Pollinator-Friendly Initiatives/Studies

Key takeaways

Aachen, Germany[8]

​A “Plan Bee” for cities. A study of how green spaces in cities are and can be used by pollinators

​​Even small areas of wild vegetation can be an effective pollinator habitat. Recreational parks and lawns have the most untapped potential for becoming pollinator habitat.

Dundee, Scotland[7]

Converting roadsides, old landfill, and other under-utilized space into wildflower beds

A huge surge in pollinator activity across several species of bee, butterfly, and hoverfly (dragonfly), with surveyors estimating over 8000 hoverflies sighted in just one day. Pollinators were active into early November, well beyond their usual period of activity.

Edinburgh, Scotland[7]

A weekly survey of green roofs and rooftop gardens to determine if they were viable pollinator habitat

As long as there's a decent variety of plants, there’s no difference between rooftop habitat and ground level habitat. The survey identified 31 species of pollinators (and one family of ducks). The green roofs also work to reduce the heat island effect.

Cities across Canada[9]

Bee City Canada program

This program provides tips and resources for cities, individuals, and organizations to be more pollinator friendly. They’ve certified 64 “bee cities” in Canada, as well as 34 businesses, 61 schools, and 17 campuses as being pollinator friendly. They also keep a handy interactive map of the sites that have taken their pledge.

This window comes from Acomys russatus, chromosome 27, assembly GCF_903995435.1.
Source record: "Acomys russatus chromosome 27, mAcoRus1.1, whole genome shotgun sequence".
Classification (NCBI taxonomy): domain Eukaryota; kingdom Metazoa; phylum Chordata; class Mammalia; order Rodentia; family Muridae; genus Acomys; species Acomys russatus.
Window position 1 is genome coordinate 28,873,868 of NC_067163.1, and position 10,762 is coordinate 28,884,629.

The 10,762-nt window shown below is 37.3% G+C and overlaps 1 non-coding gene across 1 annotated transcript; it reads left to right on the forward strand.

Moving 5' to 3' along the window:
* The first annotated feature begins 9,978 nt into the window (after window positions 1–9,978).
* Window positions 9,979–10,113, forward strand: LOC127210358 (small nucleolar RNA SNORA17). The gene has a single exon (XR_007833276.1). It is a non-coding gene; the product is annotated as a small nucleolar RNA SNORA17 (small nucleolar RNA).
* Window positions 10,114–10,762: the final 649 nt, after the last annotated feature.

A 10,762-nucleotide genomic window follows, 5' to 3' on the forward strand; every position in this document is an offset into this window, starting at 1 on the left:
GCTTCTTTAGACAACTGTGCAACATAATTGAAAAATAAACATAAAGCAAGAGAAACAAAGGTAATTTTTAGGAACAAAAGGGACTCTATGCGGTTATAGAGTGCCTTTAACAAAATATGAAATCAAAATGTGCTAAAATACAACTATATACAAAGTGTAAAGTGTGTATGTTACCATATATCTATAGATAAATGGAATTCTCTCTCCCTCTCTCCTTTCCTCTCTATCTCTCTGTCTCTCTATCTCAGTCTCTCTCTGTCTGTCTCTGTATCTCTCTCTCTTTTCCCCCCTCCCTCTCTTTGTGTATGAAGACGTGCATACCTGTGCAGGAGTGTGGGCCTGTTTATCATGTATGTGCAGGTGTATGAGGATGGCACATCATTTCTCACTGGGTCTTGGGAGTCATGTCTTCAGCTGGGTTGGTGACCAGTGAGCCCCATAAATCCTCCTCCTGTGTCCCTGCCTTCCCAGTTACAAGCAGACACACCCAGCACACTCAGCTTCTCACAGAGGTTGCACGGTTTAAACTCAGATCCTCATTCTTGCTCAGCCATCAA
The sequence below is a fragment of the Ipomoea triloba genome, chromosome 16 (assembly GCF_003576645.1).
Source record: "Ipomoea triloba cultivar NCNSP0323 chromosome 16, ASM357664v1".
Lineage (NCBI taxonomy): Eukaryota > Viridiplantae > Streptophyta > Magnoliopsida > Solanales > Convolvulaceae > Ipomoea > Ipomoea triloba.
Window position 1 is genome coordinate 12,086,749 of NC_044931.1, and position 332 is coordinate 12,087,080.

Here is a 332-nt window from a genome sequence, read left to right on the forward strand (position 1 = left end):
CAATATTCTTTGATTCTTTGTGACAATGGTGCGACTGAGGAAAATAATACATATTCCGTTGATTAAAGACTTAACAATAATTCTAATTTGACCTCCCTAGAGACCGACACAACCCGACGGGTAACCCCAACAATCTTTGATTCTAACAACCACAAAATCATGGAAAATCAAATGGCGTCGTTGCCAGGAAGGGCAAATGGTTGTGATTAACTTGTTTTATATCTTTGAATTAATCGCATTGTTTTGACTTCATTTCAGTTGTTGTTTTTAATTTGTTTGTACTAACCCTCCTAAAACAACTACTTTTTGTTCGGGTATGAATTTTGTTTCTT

Table 1. Examples of initiatives promoting biodiverse green spaces

But what has Montreal done to protect pollinators? And what can you do? While there are a few initiatives in Montreal, such as Polliflora (formerly Miel Montréal) or the Concordia Pollinators Initiative, whose primary aim is to help pollinators, there are several more which don’t have this focus, but can be indirectly beneficial to pollinators.

  • The Green Alleyways initiative supports Montreal residents in building public green spaces in the city. The aim of these spaces is to create a “people friendly space” and to reduce the heat island effect by creating green areas in underutilized urban spaces like alleyways. Having the people-friendly green spaces double as a pollinator habitat was not the goal, plan, or intention of the initiative, and yet a green alleyway could very easily become prime pollinator habitat.[10]

  • The City of Montreal's boroughs also distributes plants and compost free of charge for residents to plant gardens and maintain their own green spaces. While most boroughs do not systematically offer the wildflowers and native plants that suit local pollinators best, they very easily could if the borough’s residents request it.[11]

As for what you can do, there are a number of steps you can take to help pollinators, and every little bit helps. For starters, if you have a lawn, and you see dandelions or other flowering “weeds” pop up in the spring, just let them be. Those plants are an important early food source for pollinators and can help establish healthy colonies early in the season. Beyond that, keep pollinators in mind when planning your green spaces. Maybe dedicate a planter or a little patch of garden to pollinator habitat. If you want to contribute beyond your own yard, you can participate in Net Impact Montreal’s PolliACTion activities, or join other campaigns like BeeCity Canada or Mission Monarch.